USA v. Mayra Alaniz, No. 16-40321 (5th Cir. 2016)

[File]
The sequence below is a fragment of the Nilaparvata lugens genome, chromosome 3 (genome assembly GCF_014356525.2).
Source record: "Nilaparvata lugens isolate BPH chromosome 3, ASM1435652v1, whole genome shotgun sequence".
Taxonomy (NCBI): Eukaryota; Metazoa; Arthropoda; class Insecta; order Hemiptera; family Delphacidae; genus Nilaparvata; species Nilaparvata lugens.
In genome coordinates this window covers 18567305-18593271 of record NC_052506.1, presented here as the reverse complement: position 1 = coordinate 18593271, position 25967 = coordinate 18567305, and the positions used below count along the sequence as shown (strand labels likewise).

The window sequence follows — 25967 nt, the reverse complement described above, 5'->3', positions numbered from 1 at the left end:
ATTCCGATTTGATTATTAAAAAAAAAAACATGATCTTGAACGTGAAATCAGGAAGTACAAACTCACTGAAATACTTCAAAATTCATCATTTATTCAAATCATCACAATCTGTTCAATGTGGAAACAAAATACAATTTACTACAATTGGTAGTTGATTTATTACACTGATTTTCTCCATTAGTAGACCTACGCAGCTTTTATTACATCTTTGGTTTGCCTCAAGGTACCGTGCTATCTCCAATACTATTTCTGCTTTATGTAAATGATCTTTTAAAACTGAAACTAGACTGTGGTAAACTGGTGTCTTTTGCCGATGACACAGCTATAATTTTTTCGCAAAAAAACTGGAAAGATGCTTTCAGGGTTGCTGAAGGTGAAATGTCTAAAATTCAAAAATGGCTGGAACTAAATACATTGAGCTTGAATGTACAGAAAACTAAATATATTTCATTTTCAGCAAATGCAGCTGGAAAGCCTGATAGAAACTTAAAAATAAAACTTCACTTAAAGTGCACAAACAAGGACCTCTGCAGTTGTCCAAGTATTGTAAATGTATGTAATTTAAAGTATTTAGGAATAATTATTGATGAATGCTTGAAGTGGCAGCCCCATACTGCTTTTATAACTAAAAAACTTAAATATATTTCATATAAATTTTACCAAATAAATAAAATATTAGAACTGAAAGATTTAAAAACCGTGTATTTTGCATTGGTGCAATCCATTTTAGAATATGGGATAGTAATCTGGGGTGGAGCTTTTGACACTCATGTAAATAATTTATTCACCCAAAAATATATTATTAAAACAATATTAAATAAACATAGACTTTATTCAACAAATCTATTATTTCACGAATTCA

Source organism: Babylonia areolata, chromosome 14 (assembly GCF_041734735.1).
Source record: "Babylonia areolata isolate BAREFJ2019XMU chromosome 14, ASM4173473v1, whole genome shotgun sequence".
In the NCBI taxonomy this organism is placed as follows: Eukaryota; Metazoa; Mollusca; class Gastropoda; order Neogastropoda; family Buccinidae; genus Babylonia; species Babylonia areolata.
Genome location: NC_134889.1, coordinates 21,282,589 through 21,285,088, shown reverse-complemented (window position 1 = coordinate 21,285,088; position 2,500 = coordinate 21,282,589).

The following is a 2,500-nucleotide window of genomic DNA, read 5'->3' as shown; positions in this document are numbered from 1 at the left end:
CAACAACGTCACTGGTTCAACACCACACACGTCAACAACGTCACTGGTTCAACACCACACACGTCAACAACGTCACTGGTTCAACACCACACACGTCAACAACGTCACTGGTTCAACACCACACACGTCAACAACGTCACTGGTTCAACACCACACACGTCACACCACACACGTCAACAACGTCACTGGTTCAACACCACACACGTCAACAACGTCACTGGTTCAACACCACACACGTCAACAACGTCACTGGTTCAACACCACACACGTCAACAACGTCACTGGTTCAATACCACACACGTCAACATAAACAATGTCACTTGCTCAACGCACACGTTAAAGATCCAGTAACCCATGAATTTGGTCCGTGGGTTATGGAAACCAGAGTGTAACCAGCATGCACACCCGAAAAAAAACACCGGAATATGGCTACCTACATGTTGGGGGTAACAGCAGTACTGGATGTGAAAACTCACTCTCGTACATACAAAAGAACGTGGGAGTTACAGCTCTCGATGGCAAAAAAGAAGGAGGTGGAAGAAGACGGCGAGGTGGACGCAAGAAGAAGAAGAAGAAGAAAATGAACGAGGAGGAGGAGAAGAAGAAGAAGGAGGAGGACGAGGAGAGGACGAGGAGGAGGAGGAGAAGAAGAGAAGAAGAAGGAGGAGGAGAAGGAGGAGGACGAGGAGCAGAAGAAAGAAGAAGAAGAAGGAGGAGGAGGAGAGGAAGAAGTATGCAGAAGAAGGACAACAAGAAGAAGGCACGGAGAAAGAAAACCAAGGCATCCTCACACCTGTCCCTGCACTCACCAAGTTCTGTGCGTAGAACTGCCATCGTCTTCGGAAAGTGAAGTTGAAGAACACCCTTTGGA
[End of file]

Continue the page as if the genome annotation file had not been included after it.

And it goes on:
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Case: 16-40321 Document: 00513791742 Page: 1 Date Filed: 12/09/2016 IN THE UNITED STATES COURT OF APPEALS FOR THE FIFTH CIRCUIT No. 16-40321 United States Court of Appeals Fifth Circuit FILED December 9, 2016 UNITED STATES OF AMERICA, Lyle W. Cayce Clerk Plaintiff - Appellee v. MAYRA ALEJANDRA ALANIZ, Defendant - Appellant Appeal from the United States District Court for the Southern District of Texas USDC No. 1:15-CR-589-1 Before DAVIS, DENNIS, and SOUTHWICK, Circuit Judges. PER CURIAM:* Defendant-Appellant Mayra Alejandra Alaniz pleaded guilty to possession with intent to distribute heroin. She appeals the mental health program special condition of her supervised release. Because the special condition was an improper delegation of discretion to the probation officer, we VACATE the special condition and REMAND to the district court for resentencing. Pursuant to 5TH CIR. R. 47.5, the court has determined that this opinion should not be published and is not precedent except under the limited circumstances set forth in 5TH CIR. R. 47.5.4. * Case: 16-40321 Document: 00513791742 Page: 2 Date Filed: 12/09/2016 No. 16-40321 I After she pleaded guilty without a written plea agreement, Alaniz told the probation officer that in 2007 she had been diagnosed with bipolar disorder, depression, and anxiety, and had a history of drug and alcohol abuse. Alaniz filed her medical records with the court. The probation officer determined that Alaniz faced a mandatory minimum sentence of ten years of imprisonment and a guidelines range of 151 to 188 months, which was based on her total offense level of 31 and a criminal history category of IV. The Government moved for a reduced sentence below the mandatory minimum sentence pursuant to U.S.S.G. § 5K1.1, such that Alaniz’s guidelines range would be 100 to 125 months of imprisonment. Defense counsel referred to Alaniz’s medical records and her history of mental illness and asked the court “to recommend drug treatment and any other treatment that she qualifies for so that when she comes out she’s ready to reenter society as a successful citizen and not with the same type of problems that led her down this road.” The district court granted the Government’s § 5K1.1 motion and sentenced Alaniz to 112 months. The district court also imposed a five-year term of supervised release, stating that Alaniz was “requested to participate in a mental health program as deemed necessary and approved by the probation officer and will incur the costs associated with same based on her ability to pay as determined by the probation office.” (emphasis added). Alaniz did not object. The district court’s written judgment of conviction and sentence, however, stated that Alaniz was “required” to participate in a mental health program. Alaniz timely appealed. II When a district court’s written judgment conflicts with its oral pronouncement of the sentence, the oral pronouncement controls. 2 United Case: 16-40321 Document: 00513791742 Page: 3 Date Filed: 12/09/2016 No. 16-40321 States v. Torres–Aguilar, 352 F.3d 934, 935 (5th Cir. 2003). We normally review for abuse of discretion the imposition of a special condition of supervised release. United States v. Rodriguez, 558 F.3d 408, 412 (5th Cir. 2009). However, because Alaniz failed to object to the special condition at sentencing, we review for plain error. See, e.g., United States v. Bishop, 603 F.3d 279, 280 (5th Cir. 2010); United States v. Weatherton, 567 F.3d 149, 152 (5th Cir. 2009). For reversible plain error, a defendant must show a clear or obvious error that affects her substantial rights. Puckett v. United States, 556 U.S. 129, 135 (2009). If she does so, our court has discretion to correct that error, and generally will do so only if it seriously affects the fairness, integrity, or public reputation of judicial proceedings. Id. We conclude that the district court committed plain error in improperly delegating authority to the probation officer. While probation officers have broad power “to manage aspects of sentences and to supervise probationers and persons on supervised release with respect to all conditions imposed by the court,” those powers are limited by Article III of the United States Constitution. United States v. Franklin, 838 F.3d 564, 567-68 (5th Cir. 2016) (quoting United States v. Johnson, 48 F.3d 806, 808 (4th Cir. 1995)). “The imposition of a sentence, including the terms and conditions of supervised release, is a core judicial function that cannot be delegated.” Id. at 568 (quoting United States v. Lomas, 643 F. App’x. 319, 324 (2016)) (internal quotations omitted). While “a district court may properly delegate to a probation officer decisions as to the ‘details’ of a condition of supervised release[,] . . . a court impermissibly delegates judicial authority when it gives a probation officer ‘authority to decide whether a defendant will participate in a treatment program.’” Id. (internal citations omitted). In this case, the district court’s oral pronouncement “creates an ambiguity regarding whether the district court intended to delegate authority not only to implement treatment but to 3 Case: 16-40321 Document: 00513791742 Page: 4 Date Filed: 12/09/2016 No. 16-40321 decide whether treatment was needed.” Id. at 568 (quoting United States v. Calhoun, 471 Fed. Appx. 322, 323 (5th Cir. 2012)). This error is clear and obvious and affects Alaniz’s substantial rights. See United States v. Gordon, 838 F.3d 597, 605 (5th Cir. 2016) (erroneous imposition of a mental health program special condition substantially affected a defendant’s rights)). Because such an error involves “core judicial functions,” see Franklin, 838 F.3d at 568, we find the exercise of this court's discretion to correct the error is warranted under these circumstances. See United States v. Olano, 507 U.S. 725, 736 (1993) (“The Court of Appeals should correct a plain forfeited error affecting substantial rights if the error ‘seriously affect[s] the fairness, integrity or public reputation of judicial proceedings.’”). III For the aforementioned reasons, we VACATE the mental health program special condition and REMAND to the district court for resentencing, with the same clarifying instruction we offered in Franklin. Id. at 568 (quoting United States v. Peterson, 248 F.3d 79, 85 (2d Cir. 2001)): If the district court intends that the therapy be mandatory but leaves a variety of details, including the selection of a therapy provider and schedule to the probation officer, such a condition of probation may be imposed. If, on the other hand, the court intends to leave the issue of the defendant’s participation in therapy to the discretion of the probation officer, such a condition would constitute an impermissible delegation of judicial authority and should not be included. 4